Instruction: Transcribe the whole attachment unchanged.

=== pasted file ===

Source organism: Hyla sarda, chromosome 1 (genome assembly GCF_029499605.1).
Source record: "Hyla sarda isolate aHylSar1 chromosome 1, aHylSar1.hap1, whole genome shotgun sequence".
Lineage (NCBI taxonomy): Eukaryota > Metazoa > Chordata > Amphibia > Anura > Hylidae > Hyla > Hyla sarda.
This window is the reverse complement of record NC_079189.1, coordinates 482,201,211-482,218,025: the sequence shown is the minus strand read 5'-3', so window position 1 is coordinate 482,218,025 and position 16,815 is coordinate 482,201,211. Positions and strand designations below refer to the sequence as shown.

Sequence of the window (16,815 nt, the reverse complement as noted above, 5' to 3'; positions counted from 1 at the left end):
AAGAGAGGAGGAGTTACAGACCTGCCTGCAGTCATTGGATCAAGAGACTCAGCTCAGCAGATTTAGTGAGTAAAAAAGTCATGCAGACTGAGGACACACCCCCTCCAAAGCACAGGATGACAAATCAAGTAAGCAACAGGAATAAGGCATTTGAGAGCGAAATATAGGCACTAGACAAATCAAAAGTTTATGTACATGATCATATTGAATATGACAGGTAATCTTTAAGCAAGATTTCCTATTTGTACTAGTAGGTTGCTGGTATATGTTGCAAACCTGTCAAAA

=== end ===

Source organism: Hyla sarda, chromosome 1 (genome assembly GCF_029499605.1).
Source record: "Hyla sarda isolate aHylSar1 chromosome 1, aHylSar1.hap1, whole genome shotgun sequence".
Lineage (NCBI taxonomy): Eukaryota > Metazoa > Chordata > Amphibia > Anura > Hylidae > Hyla > Hyla sarda.
This window is the reverse complement of record NC_079189.1, coordinates 482,201,211-482,218,025: the sequence shown is the minus strand read 5'-3', so window position 1 is coordinate 482,218,025 and position 16,815 is coordinate 482,201,211. Positions and strand designations below refer to the sequence as shown.

Sequence of the window (16,815 nt, the reverse complement as noted above, 5' to 3'; positions counted from 1 at the left end):
AAGAGAGGAGGAGTTACAGACCTGCCTGCAGTCATTGGATCAAGAGACTCAGCTCAGCAGATTTAGTGAGTAAAAAAGTCATGCAGACTGAGGACACACCCCCTCCAAAGCACAGGATGACAAATCAAGTAAGCAACAGGAATAAGGCATTTGAGAGCGAAATATAGGCACTAGACAAATCAAAAGTTTATGTACATGATCATATTGAATATGACAGGTAATCTTTAAGCAAGATTTCCTATTTGTACTAGTAGGTTGCTGGTATATGTTGCAAACCTGTCAAAA